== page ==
Seriously, if you want to injure yourself with lead white, you'd have to eat it and bathe in it.  Lead white is a fast drying paint.  It's great for portraiture since the white gets into almost every color used in portraiture.  My work is touch dry in a day or so.  If I'm in a hurry, I add a couple or three drops of cobalt into my medium

    A few years ago, I tired of fighting with stiff lead white, and started buying from RGH -- https://rghartistoilpaint.com/.  Their lead white paints are buttery, easily manageable, and fairly inexpensive.  I buy their 250 ml tubes of PW1 with linseed oil for about $25 each.  It's a small company in upper NY . . . so small that you might find yourself talking to Rolf, the owner, if your call.


    PaulBSummer
  • Ingestion is the vector for lead poisoning. Do not eat it, but it will not pass through your skin into your blood stream!
  • Folks

    Lead carbonate health hazard pathways

    Inhalation: 
    Lead can be absorbed through the respiratory system. Local irritation of bronchia and lungs can occur and, in cases of acute exposure, symptoms such as metallic taste, chest and abdominal pain, and increased lead blood levels may follow. See also Ingestion.  

    Ingestion: 
    POISON! The symptoms of lead poisoning include abdominal pain and spasms, nausea, vomiting, headache. Acute poisoning can lead to muscle weakness, "lead line" on the gums, metallic taste, definite loss of appetite, insomnia, dizziness, high lead levels in blood and urine with shock, coma and death in extreme cases. Soluble lead compounds, e. g., the acetate or nitrate, are the most dangerous. The reduced solubility of the chloride or materials forming the chloride in the stomach (metal, oxides, carbonate, etc.) while still toxic, may not act as rapidly.  

    Skin Contact: 
    Lead and lead compounds may be absorbed through the skin on prolonged exposure; the symptoms of lead poisoning described for ingestion exposure may occur. Contact over short periods may cause local irritation, redness and pain.  

    Eye Contact: 
    Absorption can occur through eye tissues but the more common hazards are local irritation or abrasion.  

    Chronic Exposure: 
    Lead is a cumulative poison and exposure even to small amounts can raise the body's content to toxic levels. The symptoms of chronic exposure are like those of ingestion poisoning; restlessness, irritability, visual disturbances, hypertension and gray facial color may also be noted.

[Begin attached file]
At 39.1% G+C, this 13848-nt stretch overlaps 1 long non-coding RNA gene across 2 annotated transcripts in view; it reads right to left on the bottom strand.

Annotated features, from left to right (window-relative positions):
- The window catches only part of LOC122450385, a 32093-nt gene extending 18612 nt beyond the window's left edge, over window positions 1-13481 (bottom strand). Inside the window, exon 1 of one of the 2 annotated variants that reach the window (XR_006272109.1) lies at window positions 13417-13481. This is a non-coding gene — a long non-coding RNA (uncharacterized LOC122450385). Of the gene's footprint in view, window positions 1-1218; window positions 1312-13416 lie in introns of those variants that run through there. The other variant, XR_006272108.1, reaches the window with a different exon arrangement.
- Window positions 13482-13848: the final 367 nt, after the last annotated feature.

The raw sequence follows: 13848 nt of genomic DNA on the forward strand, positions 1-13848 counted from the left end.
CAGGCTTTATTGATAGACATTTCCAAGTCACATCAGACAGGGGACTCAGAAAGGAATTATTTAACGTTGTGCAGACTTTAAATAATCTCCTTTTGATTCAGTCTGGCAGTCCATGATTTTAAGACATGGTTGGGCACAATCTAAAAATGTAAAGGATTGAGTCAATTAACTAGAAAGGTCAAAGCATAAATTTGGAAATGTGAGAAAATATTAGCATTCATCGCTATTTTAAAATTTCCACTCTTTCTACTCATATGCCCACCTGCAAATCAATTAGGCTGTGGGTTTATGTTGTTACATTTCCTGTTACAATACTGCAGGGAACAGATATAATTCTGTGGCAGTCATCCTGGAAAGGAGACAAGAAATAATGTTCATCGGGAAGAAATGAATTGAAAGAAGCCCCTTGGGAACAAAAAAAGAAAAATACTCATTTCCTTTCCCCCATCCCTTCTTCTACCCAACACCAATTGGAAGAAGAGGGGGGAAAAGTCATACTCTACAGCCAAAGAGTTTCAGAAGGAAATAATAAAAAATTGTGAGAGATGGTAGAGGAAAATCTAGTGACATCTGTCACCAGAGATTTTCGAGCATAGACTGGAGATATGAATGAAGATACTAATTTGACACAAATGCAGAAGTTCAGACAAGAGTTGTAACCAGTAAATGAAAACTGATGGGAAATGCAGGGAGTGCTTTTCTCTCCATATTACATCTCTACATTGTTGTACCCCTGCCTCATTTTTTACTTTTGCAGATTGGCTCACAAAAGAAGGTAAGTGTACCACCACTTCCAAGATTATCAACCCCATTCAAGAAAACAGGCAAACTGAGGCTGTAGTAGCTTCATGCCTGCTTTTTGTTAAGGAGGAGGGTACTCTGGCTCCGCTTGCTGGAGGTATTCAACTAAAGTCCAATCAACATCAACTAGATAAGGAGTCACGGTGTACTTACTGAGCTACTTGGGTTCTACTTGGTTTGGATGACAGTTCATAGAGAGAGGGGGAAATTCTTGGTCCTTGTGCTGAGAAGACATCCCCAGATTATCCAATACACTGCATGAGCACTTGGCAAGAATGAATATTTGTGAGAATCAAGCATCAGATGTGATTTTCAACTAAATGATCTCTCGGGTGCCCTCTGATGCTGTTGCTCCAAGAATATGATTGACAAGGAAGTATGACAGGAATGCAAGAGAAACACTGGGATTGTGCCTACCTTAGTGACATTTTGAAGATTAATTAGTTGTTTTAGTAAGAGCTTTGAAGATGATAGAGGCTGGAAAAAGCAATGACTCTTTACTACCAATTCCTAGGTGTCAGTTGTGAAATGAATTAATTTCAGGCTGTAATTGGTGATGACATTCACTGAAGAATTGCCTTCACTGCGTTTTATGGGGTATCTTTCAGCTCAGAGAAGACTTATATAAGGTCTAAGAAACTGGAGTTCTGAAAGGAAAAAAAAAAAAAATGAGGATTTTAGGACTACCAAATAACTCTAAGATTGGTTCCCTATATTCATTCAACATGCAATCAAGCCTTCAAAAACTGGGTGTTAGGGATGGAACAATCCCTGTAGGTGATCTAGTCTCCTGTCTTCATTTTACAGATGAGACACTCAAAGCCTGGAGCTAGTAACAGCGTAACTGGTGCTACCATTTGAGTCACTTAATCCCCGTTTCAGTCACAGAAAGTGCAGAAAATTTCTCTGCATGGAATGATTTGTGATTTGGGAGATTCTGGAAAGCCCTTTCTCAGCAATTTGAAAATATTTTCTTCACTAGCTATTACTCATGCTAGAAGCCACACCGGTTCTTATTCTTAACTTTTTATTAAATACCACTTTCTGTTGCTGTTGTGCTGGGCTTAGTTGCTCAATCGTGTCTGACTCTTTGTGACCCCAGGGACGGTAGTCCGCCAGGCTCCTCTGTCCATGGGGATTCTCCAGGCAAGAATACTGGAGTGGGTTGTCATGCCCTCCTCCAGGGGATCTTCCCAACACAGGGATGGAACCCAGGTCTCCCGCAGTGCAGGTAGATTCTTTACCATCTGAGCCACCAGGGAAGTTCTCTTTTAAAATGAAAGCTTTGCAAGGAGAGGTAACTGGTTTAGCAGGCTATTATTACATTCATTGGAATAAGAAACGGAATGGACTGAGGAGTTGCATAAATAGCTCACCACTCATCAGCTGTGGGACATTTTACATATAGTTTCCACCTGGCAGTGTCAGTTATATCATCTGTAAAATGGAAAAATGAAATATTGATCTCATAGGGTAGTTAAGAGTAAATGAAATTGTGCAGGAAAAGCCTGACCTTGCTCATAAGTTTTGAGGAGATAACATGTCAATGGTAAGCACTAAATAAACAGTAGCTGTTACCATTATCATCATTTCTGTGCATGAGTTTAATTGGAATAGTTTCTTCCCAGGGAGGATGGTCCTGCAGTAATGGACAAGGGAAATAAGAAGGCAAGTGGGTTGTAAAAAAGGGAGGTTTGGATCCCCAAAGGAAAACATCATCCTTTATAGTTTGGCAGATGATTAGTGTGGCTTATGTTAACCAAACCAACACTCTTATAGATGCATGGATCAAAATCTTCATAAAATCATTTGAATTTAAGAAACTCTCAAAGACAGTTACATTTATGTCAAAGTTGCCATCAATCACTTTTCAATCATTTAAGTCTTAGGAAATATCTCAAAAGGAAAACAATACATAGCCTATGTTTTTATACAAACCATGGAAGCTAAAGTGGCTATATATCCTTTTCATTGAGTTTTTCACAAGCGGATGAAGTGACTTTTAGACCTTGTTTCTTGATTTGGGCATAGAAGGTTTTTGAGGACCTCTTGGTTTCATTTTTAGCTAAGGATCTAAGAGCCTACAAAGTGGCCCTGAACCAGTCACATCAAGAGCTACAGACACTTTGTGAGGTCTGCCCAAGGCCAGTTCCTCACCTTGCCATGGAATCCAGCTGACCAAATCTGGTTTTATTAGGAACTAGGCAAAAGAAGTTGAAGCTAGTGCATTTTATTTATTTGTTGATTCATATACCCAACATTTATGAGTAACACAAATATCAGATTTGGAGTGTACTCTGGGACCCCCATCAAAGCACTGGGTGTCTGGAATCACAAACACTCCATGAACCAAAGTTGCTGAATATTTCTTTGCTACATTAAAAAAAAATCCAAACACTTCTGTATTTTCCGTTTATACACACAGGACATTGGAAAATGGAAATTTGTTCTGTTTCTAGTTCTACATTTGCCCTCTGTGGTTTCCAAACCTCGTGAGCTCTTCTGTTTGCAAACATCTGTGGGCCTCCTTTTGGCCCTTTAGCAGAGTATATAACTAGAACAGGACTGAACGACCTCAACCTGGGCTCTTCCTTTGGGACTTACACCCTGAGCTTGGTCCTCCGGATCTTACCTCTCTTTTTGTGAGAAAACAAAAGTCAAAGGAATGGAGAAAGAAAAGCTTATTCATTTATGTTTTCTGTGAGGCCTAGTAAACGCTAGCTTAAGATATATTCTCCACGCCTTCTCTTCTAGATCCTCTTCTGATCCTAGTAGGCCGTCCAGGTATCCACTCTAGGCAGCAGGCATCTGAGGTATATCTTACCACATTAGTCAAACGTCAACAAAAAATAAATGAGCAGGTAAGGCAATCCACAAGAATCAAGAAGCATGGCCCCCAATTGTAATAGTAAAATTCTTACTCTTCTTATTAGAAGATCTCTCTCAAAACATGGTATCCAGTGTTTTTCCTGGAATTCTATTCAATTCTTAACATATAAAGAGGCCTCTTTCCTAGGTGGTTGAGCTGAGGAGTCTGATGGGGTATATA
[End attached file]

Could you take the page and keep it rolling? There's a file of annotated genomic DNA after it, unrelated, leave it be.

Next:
Aggravation of Pre-existing Conditions: 
    Persons with pre-existing kidney, nerve or circulatory disorders or with skin or eye problems may be more susceptible to the effects of this substance.
    Denis
  • I've been working with lots of low-chromas and near-grays to concentrate on value primarily.  The one thing I've found is that with lots of titanium white in the mix, everthing goes opaque.   I'm thinking of adding a transparent/translucent white to my palette maintain the transparency in new blends for tonal studies in low-chromas.  I'm ambivalent about flake white at-present, so maybe zinc white instead.  I don't know if the Gamblin Flake White Replacement will be translucent enough when mixed to near-neutral since it contains a lot of titanium.

    Maybe I'l  just try some flake white...
  • edited August 25
    There are a few other obscure whites out there.

    Williamsburg have a Porcelain White (PW5 - Liphopone):
    https://www.dickblick.com/items/01571-1431/#colorpigments

    PW5—Lithopone
    Pigment Type

    inorganic

    Chemical Name

    coprecipitated zinc sulphide and barium sulphate

    Chemical Formula

    Zn + BaSO4

    Properties

    Lithopone is a low tinting strength, semi-transparent white pigment that is often used as a filler or extender in other colors, or as the base for laked pigments.

    Permanence

    Lithopone is absolutely permanent and lightfast.

    Toxicity

    Lithopone is not toxic.

    History

    Lithopone was discovered by G.F. de Doubet in 1850. It  was developed commercially in the 1870s as a substitute or supplement for lead carbonate, to overcome the many shortcomings of white lead pigment, including toxicity, poor weathering, and darkening in the presence of sulfur compounds. It is used most often in interior paints and enamels. Its use as a white pigment has been superceeded in many applications by titanium dioxide. 

    Alternate Names

    Transparent White.


    Holbein have a Ceramic White made from Strontium Titanate:
    https://www.dickblick.com/items/00425-1395/#colorpigments

    No CIE Number—Strontium Titanate
    Pigment Type

    inorganic

    Chemical Name

    Strontium Titanate

    Chemical Formula

    SrTiO3

    Properties

    Strontium titanate, an oxide of strontium and titanium, is not really a pigment. It is transparent and nearly colorless, and thus can easily be doped with colorants.

    Permanence

    Strontium titanate is inert and stable. Because of its clarity in pure form, it has been used for manufacturing imitation diamonds.

    Toxicity

    Strontium titanate is not toxic.

    History

    It was once believed that strontium titanate does not occur in nature. It was synthesized before natural deposits were discovered. It occurs naturally as the mineral tausonite.

    Alternate Names

    None.


    I've not used either of them though..
Sign In or Register to comment.